Joint press release by the German Environment Agency and the Federal Ministry for the Environment, Nature Conservation and Nuclear Safety

Residual waste in Germany has nearly halved in 35 years

Still too much biowaste and recyclables are discarded with household waste

volle Restmülltonne Click to enlarge
Many recyclable materials end up in the residual waste bin – where they do not belong.
Source: Peter Dazeley / Getty Images

Germany currently produces about half as much residual waste as 35 years ago, compared to the old federal states. This is shown by a current analysis of municipal residual waste in Germany for the German Environment Agency. The last such survey was conducted in 1985. Many more recyclable materials such as glass, paper and plastic are now collected separately. Nevertheless, many recyclable materials still end up in the residual waste bin where they do not belong. Bio-waste accounts for the largest share of this, averaging 39 percent. In urban regions, the bins contain more residual waste and more recyclable materials than in rural areas and suburbs.

Environmental State Secretary Jochen Flasbarth said: “Environmental policy has made a lot of progress in waste recycling in recent decades, but we are still far from the end of this long road. There is still much to be done. Valuable raw materials are still ending up in the residual waste bin. Separation must become even easier if we want this to change. Our goal is to become a true circular economy in which hardly any residual waste is produced and raw materials are reused.” 

UBA President Dirk Messner remarked: “There is still too much residual waste. Waste prevention has the highest priority in the waste hierarchy. More reusable instead of disposable products and clear guidelines for disposable products and packaging, as presented in the Disposable Plastics Directive, are the right way forward. Biowaste is far too precious for the residual waste bin, because it can be completely recycled and provides the basic material for compost and biogas.”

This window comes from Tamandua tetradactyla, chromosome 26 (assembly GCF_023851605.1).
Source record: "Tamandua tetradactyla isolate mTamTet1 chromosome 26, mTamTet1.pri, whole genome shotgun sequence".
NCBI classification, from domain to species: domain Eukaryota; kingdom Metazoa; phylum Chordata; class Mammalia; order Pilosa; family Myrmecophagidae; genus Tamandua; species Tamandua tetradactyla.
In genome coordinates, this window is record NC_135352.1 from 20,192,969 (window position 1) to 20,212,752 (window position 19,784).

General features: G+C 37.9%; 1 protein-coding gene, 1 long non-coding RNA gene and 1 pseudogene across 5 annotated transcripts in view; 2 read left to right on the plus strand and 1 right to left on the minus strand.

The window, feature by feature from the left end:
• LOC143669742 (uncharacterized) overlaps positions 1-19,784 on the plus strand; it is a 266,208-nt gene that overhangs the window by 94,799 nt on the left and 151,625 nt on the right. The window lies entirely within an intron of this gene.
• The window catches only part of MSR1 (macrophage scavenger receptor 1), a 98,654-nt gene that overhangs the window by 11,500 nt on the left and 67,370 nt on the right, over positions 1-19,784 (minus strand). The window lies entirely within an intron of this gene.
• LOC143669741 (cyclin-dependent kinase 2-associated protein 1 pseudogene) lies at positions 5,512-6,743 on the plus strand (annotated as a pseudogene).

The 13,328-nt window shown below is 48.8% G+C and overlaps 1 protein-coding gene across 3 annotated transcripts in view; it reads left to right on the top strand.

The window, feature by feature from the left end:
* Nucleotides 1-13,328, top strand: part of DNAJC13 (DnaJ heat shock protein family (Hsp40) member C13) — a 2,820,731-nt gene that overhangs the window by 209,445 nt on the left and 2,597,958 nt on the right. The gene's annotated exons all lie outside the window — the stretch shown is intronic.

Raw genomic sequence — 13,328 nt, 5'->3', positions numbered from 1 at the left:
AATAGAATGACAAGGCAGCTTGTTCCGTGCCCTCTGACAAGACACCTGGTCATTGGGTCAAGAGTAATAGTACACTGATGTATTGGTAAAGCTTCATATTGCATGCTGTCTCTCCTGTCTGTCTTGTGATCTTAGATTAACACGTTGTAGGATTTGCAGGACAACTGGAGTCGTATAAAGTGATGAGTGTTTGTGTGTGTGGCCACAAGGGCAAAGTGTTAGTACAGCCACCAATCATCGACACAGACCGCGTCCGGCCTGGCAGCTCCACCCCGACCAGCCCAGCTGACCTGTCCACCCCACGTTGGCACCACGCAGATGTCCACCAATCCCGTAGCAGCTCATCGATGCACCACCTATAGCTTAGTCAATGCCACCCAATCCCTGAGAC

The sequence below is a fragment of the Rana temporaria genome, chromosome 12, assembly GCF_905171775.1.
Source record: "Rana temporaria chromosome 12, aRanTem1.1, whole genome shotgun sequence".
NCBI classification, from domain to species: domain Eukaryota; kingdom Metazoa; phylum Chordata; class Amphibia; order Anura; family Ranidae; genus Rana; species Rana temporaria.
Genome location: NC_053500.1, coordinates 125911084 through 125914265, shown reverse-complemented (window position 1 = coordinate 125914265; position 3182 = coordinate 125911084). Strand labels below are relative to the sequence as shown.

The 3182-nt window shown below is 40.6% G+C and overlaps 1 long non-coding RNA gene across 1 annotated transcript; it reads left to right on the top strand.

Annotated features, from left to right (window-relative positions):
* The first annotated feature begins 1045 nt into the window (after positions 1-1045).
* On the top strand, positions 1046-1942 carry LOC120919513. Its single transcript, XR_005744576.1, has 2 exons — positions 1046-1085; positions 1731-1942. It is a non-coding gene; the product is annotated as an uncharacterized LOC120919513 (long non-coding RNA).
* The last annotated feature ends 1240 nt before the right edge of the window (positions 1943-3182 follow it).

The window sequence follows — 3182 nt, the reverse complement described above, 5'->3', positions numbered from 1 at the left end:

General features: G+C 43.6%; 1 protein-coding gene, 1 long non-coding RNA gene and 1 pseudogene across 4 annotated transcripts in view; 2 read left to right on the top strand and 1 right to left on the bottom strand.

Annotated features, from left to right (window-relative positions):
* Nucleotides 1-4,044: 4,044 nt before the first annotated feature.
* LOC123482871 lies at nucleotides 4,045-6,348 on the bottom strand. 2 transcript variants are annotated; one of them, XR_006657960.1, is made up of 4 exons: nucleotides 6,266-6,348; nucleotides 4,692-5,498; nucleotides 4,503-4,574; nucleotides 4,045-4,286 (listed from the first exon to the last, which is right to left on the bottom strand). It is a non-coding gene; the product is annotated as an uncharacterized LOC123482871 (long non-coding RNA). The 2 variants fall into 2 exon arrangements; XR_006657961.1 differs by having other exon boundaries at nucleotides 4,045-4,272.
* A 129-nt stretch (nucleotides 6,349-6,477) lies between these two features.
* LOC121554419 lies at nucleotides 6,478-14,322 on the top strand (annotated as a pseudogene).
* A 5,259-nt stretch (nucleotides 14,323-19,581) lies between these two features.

Germany registered a total of 128 kilograms of residual waste per inhabitant and year in 2018, a decrease of around 46 percent compared to 1985 (239 kilograms of residual waste per inhabitant and year). Waste paper, waste glass, metals and plastics end up in the residual waste bin much less frequently than in 1985, with reductions of up to 80 percent.

One third of all biowaste is still disposed of together with household waste. Biowaste accounts for the largest share of is disposed in residual waste at around 39 percent. The wastes include kitchen and food scraps, garden waste, other organic waste such as small animal litter made from straw/hay, and filled or partially emptied food packaging. The most significant types of biowaste in terms of recycling are food, kitchen and garden waste with an annual volume of around three million tonnes. 

"Dry" recyclables have a share of around 27 percent. These include waste paper, waste glass, plastics, used textiles, wood, cork and spent electrical appliances. Only 32 percent of what actually ends up in the residual waste bin in fact belongs there. Real residual waste includes hygiene products, other waste (e.g. vacuum cleaner bags) and fine waste (e.g. rubbish and ashes). Problem waste accounts for a small proportion of around 0.5 percent. This is waste containing harmful substances such as solvents, energy-saving lamps, contaminated construction waste and used batteries and accumulators. The latter are found in more than 60 percent of the waste samples analysed, although it is mandatory to collect them separately. 

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